How does judging work?

Here at Python Discord, judging the code jam is a process that continues throughout the entire event. This document seeks to detail exactly what the judges will consider when attempting to determine the winner of the code jam.

Because programming is full of subtleties and judging is not an exact science, this document will inevitably fall short of being an exact guide for how to win, but it should at least give you an idea of what you should be mindful of as a participant.


Python is a language in which code style matters more than what someone might be used to coming from other languages. We believe that good code is code that is easy to read, pleasant to work with, and self-documenting. Here are some of the things we'll consider when judging your submission:

  • Do variables have good names that make it obvious what they are going to be used for?
  • Are files organized in a way that makes the project easy to navigate?
  • Does the code follow the conventions of the official Python style guide?
  • Does your project have good git commit messages that explain not only what you were doing, but why?
  • Are there enough comments in the code? A good rule of thumb for this is to make sure it's easy to skim through the code. Another programmer should not have to read every line of code in a section in order to determine what it does.
  • Does your code use blank lines and block comments in order to split up large chunks of code into smaller, logically separated sections?
  • Are your comments and docstrings free of poor formulations and typos?

If you can answer yes to all of the above, you will probably score well on style. Using a linter (such as flake8) can be an easy way to greatly improve your style.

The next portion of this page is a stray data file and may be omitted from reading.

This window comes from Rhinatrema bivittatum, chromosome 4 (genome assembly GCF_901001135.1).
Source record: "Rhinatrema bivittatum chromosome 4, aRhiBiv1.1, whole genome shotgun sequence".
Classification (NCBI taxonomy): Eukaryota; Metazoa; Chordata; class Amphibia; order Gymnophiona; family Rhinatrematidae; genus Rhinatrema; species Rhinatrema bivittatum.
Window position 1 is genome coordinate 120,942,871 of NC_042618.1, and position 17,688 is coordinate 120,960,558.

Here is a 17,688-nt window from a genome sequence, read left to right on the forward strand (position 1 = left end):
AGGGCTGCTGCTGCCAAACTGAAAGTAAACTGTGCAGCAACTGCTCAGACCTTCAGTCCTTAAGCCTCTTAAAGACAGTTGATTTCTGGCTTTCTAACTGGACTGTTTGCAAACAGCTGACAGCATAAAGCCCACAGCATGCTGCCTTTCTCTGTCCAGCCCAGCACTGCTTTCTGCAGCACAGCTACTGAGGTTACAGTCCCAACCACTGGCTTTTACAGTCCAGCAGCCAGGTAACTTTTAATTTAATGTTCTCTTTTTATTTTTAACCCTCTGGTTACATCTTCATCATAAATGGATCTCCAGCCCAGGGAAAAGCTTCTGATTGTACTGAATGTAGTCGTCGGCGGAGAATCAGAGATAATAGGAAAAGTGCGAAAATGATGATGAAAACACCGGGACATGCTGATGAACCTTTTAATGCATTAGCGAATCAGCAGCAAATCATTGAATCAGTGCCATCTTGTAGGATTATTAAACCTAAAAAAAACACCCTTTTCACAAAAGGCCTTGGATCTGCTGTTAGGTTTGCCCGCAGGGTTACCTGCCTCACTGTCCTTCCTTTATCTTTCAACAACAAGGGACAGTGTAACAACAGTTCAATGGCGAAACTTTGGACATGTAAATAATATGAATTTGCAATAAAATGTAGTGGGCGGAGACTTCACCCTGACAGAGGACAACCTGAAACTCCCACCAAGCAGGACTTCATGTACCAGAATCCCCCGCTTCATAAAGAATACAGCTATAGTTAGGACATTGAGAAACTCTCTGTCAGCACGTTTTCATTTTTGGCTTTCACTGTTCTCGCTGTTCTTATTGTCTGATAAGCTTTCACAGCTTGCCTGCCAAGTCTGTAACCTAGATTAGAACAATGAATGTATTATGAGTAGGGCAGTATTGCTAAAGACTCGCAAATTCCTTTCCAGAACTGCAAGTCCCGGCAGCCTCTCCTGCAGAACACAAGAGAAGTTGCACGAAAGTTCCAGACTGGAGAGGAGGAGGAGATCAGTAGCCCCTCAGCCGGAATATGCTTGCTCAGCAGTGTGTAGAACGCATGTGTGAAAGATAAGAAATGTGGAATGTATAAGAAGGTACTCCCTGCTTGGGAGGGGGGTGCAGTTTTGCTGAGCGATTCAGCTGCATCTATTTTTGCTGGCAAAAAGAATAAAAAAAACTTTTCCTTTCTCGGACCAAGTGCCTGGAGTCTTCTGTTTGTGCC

If your submission contains other languages than Python, please keep in mind that we will only review the Python code. This means that it is a good idea for you to solve as much of your submission as possible using Python. For example, if you're making a webapp with a Python backend, make sure you solve all the interesting stuff in the backend, not in the frontend.


In order to level the playing field a bit, we've decided that this is the most important factor of all in our code jams. If your idea is an exceptionally good one and you are a beginner, we will cut you some slack on style and execution. You may be able to walk away victorious even though the other teams have far more experienced Python professionals. It is therefore crucial that you consider what to do more carefully than exactly how to do it.

That said, experienced Python developers will always have an advantage, so don't expect to win with a lazy or ugly implementation just because your idea is brilliant.


An important factor is whether your solution is the best solution to the problem you are solving. If your solution is overly convoluted, this will count against you in our evaluation.

While the code jam is ongoing, staff will be available to you both inside your team channel and in the common code jam channels. Staff may drop by your team channel to make helpful suggestions, answer questions, or just ask you how it's going. Feel free to grab a staff member and ask a question at any point if you're unsure about something.

Our talented team of Helpers will also be available during the code jam, so if there is a part of your code you're unsure about, feel free to bring it to a help channel. We will be happy to provide advice on how to improve it. Do not, however, post your entire program; help requests should be bite-sized.


During the code jam, you will be assigned teammates. It is crucial that you find a way to work with your teammates, as we will be evaluating your ability to work as a team. Team members who constantly bicker, complain about each other, or fail to divide up tasks so that everyone can contribute will be penalized when we evaluate the code jam.

This does not, however, mean that a team that has a "bad egg" will automatically be unable to win the code-jam. If a team member refuses to play well with the rest of the team or does not participate in the jam, we will usually remove that person from the team and attempt to find a new teammate for the team to replace them. This will also lead to an infraction against the offending team member, which may make it impossible for them to join some (or all) future code jams.